More than a health problem, obesity can now be called a disability
Based on a recent U.S. District Court case handed down in Missouri, obesity should be included under the American with Disabilities Act (ADA), meaning employers must treat the condition similar to the way other disabilities are protected from discrimination under the law. Last month, the federal district judge in the Missouri case ruled in favor of the plaintiff, who had sued his employer on grounds that the company had fired him because of his weight, and threatened to cease business operations with any other group that employed him. Lawyers for the company argued against the case based on the fact that obesity is not specifically listed under the ADA, and citing language from the Equal Employment Opportunity Commission that obesity is rarely considered a disabling impairment.
According to the ADA, a disability is defined as “a physical or mental impairment that substantially limits a major life activity,” and determination of whether or not a condition can be classified as a disability can occur on a case by case basis. In 2008, following several disability court case rulings deemed too restrictive, Congress passed the Americans with Disabilities Act Amendments (ADAAA) in order to broaden the scope of protections afforded to disabled workers. The ruling in last month’s case applied language from the ADAAA, as well as referencing similar discrimination cases where obesity was interpreted as a disability.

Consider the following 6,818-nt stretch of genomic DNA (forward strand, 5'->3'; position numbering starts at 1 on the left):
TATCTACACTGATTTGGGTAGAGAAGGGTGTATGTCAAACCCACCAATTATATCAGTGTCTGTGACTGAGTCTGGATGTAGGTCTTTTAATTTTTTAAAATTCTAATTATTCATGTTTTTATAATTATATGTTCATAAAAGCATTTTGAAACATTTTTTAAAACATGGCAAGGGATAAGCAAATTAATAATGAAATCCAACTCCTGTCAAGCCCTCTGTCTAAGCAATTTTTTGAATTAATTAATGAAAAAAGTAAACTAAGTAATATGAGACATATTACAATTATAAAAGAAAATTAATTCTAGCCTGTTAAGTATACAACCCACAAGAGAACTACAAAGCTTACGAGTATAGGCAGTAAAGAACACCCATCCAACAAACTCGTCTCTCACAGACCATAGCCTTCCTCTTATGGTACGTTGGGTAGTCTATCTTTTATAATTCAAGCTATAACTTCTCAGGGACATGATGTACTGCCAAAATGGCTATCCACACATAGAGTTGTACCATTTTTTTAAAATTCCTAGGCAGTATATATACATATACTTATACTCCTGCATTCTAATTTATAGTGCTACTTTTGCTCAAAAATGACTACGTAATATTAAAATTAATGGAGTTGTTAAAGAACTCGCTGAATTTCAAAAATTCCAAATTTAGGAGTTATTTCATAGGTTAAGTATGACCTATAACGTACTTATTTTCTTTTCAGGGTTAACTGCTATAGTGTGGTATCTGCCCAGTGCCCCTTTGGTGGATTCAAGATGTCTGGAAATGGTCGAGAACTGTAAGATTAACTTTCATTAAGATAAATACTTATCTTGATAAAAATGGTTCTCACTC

In light of the rise in obesity discrimination cases, and in order to avoid obesity liability, employers may benefit from reviewing their current discrimination policies to include severe obesity as a workplace disability, regardless of whether or not there is an associated physiological condition involved. While circumstances differ depending on each organization’s employee population, work demands and environment, managers and HR departments should establish accommodations for employees with disabilities, and be sure those polices and standards are clearly communicated throughout the workplace. The implementation of a wellness program, healthy food options and biometric screenings can serve as effective methods to help offset weight-related health problems and encourage healthy living among employees.
About the Author
Christopher Nadeau is a Principal at William Gallagher Associates and head of the Employee Benefits Group. Mr. Nadeau counsels his department to develop and redesign employee benefits programs to match the corporate philosophy, long-term needs and objectives of their clients. He is also an industry leader on Healthcare reform and the cost impact and administrative burden on employers.